• October 7, 2015

3 Years, 3 Things—What Manufacturing Executives Need to Know

Phillip MullisBy Phil Mullis, Chief Technologist, UK & I Manufacturing, Construction and Services sector, Hewlett Packard Enterprise

It’s no longer just about the physical goods. Data is becoming a critical accompaniment in the manufacturing industry thanks to new regulations, the Internet of Things, and globalization of production. In this evolving environment, manufacturing sector executives must value the quality and reliability of data as much as the performance and attributes of their products.

Paying attention to these three considerations over the next three years will be critical to that strategy:

Traceability and Compliance

It’s no secret that environmental and safety regulations are tightening up. This year, for example, a new rule in the European Union requires 95 percent of each vehicle sold to be recyclable. Demonstrating compliance with this regulation requires product life cycle management throughout the supply chain.

This principle also applies to basic consumer goods. For instance, California now requires clothing makers to trace supply chain ingredients under its Green Chemistry Initiative. As a result, brands, retailers, and suppliers must provide due diligence reports that include bills of materials and specifications of supplies.

Dashboard views of how organizations are performing in tracking product attributes, manufacturing methods, and other factors that impact regulatory compliance will be critical.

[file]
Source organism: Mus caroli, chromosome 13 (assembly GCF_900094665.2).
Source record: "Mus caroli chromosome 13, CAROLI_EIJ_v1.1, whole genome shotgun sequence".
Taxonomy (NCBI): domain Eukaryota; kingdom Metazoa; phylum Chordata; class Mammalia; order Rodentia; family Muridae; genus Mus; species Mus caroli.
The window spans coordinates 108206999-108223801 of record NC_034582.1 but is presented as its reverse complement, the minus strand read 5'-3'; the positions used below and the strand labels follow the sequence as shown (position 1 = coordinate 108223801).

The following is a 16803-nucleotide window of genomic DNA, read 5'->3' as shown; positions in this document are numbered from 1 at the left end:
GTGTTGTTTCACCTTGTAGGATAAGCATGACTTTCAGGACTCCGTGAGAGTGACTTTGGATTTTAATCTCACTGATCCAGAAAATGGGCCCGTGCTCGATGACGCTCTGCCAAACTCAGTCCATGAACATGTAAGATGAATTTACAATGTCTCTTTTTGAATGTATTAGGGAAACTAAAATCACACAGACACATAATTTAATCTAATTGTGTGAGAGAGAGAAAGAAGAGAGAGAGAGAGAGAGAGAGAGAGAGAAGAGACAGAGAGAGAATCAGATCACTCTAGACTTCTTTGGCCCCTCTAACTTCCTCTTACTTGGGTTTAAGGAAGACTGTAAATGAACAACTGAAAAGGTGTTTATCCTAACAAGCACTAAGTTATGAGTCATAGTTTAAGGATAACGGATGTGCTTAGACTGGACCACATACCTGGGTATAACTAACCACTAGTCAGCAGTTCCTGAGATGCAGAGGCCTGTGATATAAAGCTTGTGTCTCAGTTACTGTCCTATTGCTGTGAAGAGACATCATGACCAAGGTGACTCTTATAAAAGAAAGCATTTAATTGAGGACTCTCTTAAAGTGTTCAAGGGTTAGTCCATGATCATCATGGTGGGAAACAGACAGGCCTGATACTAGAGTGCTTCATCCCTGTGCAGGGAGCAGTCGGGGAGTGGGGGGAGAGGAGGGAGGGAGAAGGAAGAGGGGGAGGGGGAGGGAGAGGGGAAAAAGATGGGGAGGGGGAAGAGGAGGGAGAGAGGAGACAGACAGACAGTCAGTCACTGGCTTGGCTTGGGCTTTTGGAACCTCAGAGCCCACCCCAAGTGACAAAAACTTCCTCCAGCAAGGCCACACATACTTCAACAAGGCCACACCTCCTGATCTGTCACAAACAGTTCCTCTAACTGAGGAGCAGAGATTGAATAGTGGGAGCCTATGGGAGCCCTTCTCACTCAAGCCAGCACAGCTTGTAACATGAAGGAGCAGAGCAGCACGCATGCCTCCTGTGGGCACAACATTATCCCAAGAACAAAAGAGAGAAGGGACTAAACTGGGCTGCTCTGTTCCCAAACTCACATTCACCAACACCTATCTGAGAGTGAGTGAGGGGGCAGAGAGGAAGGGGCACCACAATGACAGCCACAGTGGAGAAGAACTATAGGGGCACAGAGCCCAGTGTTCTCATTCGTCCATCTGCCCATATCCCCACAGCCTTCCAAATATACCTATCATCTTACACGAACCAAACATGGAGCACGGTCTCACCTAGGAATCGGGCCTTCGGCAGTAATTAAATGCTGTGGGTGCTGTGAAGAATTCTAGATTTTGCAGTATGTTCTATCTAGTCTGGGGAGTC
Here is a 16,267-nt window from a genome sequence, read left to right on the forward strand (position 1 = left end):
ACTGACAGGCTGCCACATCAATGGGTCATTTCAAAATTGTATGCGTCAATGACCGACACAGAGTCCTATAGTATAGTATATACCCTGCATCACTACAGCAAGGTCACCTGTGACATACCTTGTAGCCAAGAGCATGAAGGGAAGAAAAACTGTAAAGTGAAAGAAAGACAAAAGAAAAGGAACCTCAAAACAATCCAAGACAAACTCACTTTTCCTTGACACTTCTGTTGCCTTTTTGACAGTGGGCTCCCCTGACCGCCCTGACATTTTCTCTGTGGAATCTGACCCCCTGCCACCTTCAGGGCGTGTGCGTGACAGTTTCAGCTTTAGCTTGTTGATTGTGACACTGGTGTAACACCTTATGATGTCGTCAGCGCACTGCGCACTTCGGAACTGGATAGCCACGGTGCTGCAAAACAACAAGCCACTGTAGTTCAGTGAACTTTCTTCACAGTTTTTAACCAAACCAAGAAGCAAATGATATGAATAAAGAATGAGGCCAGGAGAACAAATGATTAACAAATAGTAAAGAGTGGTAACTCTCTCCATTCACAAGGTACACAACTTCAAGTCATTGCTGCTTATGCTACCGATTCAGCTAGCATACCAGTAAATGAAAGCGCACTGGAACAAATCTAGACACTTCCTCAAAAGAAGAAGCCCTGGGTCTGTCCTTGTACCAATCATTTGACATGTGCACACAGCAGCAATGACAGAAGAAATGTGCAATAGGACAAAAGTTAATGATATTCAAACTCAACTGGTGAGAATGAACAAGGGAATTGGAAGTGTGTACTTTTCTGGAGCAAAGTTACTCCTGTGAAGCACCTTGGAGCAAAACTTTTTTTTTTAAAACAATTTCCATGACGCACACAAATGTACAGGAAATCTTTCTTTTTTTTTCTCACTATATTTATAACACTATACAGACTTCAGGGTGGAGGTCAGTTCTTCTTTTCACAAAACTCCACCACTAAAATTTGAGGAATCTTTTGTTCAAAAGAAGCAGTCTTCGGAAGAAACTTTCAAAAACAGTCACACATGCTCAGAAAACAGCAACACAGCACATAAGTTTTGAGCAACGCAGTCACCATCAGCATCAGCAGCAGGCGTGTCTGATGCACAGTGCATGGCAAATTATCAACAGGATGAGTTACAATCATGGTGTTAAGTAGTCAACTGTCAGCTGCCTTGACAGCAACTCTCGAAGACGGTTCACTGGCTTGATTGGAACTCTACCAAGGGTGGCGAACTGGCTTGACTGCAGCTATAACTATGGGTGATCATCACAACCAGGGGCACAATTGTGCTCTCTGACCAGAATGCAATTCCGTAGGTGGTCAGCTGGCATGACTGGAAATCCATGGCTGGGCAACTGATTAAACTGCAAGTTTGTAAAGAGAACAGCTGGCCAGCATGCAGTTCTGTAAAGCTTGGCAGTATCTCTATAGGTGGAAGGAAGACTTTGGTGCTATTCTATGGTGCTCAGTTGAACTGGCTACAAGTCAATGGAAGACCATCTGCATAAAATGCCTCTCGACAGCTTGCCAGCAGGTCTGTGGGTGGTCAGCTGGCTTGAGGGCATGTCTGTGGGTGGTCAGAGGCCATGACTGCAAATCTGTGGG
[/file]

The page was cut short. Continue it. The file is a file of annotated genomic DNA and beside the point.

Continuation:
Industry 4.0

As the Internet of Things proliferates, there will be much more machine-to-machine interfacing. This trend will make traceability and compliance easier. It will also enable manufacturers to discover, for example, which components are failing shortly after a product hits the market.

Timely information like this can help improve products by driving a redesign or by changing suppliers. If a flaw is detected early, manufacturers can fix it before a major product recall is necessary.

Capturing such information automatically through machine-to-machine communication will usher manufacturing into the Big Data era. Cradle-to-grave product data will provide opportunities for predictive analytics to guide key decisions impacting maintenance, manufacturing strategies, marketing, and other business decisions.

The Internet of Things, with the addition of many more avenues for hackers to attack networks, opens up additional risks of cyber attacks, though. Shoring up these points of vulnerability will become a requirement in your security strategy in coming years.


The trend of moving production to emerging markets to be closer to end users and to reduce supply chain costs will accelerate in coming years. Cost/benefit analysis about where and when it is advantageous to locate new manufacturing plants will take on a new spin with the addition of new manufacturing partners and suppliers.

More actors in the supply chain adds complexity, particularly for heavily regulated industries. For example, in aerospace, some airplane components may be used by both government and commercial customers. The former may require stricter security procedures and set a higher bar on regulatory compliance. Scrupulous documentation is necessary.

In addition, sharing intellectual property with more partners on the supply chain puts added pressure to secure data. In short, it is no longer enough to make things and to make them well. Detailed, secure data must complement good products.

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